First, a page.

Tomorrow's cities: how urbanisation is changing how we live
By 2050, the UN estimates that the number of people living in our towns and cities will increase by 2.5 billion, this would mean seven out of ten people living in towns or cities. That’s equivalent to eight times the population of London every year and will cause both problems and opportunities. It’s a big challenge.
And over a third of this growth will come from just three countries: Nigeria, India and China.
Urbanisation is happening so fast that the supply of new buildings and infrastructure cannot match demand. With demand outstripping supply, the market is overheating, resulting in a higher cost of living. In many cities, infrastructure is coming to the end of its operational life cycle.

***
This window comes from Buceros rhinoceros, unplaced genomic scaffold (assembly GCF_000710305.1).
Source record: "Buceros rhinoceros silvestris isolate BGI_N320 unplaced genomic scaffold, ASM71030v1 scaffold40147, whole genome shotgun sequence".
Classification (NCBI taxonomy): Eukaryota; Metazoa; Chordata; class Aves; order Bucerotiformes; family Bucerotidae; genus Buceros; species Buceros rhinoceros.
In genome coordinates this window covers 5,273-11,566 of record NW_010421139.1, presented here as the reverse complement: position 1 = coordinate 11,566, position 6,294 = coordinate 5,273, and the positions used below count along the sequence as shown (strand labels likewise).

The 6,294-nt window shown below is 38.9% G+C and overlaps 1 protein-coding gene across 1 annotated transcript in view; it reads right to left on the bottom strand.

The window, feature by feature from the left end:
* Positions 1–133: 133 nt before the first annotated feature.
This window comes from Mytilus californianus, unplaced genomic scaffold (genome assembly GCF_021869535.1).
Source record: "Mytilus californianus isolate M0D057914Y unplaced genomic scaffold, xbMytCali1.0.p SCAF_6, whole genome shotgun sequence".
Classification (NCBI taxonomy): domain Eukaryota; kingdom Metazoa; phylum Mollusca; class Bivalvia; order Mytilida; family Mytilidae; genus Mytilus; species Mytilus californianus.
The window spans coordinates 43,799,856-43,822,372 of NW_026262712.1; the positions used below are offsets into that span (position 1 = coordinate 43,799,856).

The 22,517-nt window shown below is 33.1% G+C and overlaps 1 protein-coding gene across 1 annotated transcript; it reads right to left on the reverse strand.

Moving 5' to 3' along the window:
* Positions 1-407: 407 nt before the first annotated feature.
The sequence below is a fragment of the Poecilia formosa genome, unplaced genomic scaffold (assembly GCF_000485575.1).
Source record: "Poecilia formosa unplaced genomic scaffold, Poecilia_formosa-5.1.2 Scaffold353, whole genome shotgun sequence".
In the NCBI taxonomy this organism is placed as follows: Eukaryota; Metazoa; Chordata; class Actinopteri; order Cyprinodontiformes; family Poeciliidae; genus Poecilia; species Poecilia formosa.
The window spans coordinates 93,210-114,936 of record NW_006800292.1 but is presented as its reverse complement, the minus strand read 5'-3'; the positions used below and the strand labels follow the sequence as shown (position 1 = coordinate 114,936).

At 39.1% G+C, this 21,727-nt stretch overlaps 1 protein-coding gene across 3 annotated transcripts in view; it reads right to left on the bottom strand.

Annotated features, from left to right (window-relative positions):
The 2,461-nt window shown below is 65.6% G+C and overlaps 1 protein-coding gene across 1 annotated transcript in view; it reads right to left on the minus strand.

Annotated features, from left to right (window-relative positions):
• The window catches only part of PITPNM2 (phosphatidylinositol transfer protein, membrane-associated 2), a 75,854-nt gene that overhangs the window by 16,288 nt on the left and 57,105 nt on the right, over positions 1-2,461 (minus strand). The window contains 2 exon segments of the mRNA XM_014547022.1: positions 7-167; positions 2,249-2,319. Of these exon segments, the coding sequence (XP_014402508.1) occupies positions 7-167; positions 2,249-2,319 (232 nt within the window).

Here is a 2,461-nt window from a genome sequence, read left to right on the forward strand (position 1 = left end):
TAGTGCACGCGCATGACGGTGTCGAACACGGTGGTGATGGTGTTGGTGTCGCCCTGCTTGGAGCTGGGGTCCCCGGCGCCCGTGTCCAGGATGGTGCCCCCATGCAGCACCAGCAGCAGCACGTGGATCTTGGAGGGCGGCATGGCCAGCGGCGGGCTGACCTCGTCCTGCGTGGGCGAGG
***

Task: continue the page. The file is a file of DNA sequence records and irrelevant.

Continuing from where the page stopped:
In the developing world, informal settlements are springing up rapidly and many large cities are characterised by low accessibility to electricity and clean water, overcrowded and overused public transport, and severe road congestion. Notwithstanding the urbanisation progress experienced by most cities worldwide, not all cities are seeing growth. Some post-industrial cities like Detroit are on a downward trend and facing issues such as shrinking populations, economic recession, oversupply of buildings and underused infrastructure.
Our report looks at some of the things that cities should be thinking about, and some of the solutions.
Read our full report to find out more.
This report features in our Northern Powerhouse section.
Tomorrow's citiesTomorrow's cities 819.3KB PDF
“Urbanisation is happening so fast that the supply of new buildings and infrastructure cannot match demand. With demand outstripping supply, the market is overheating, resulting in a higher cost of living. ”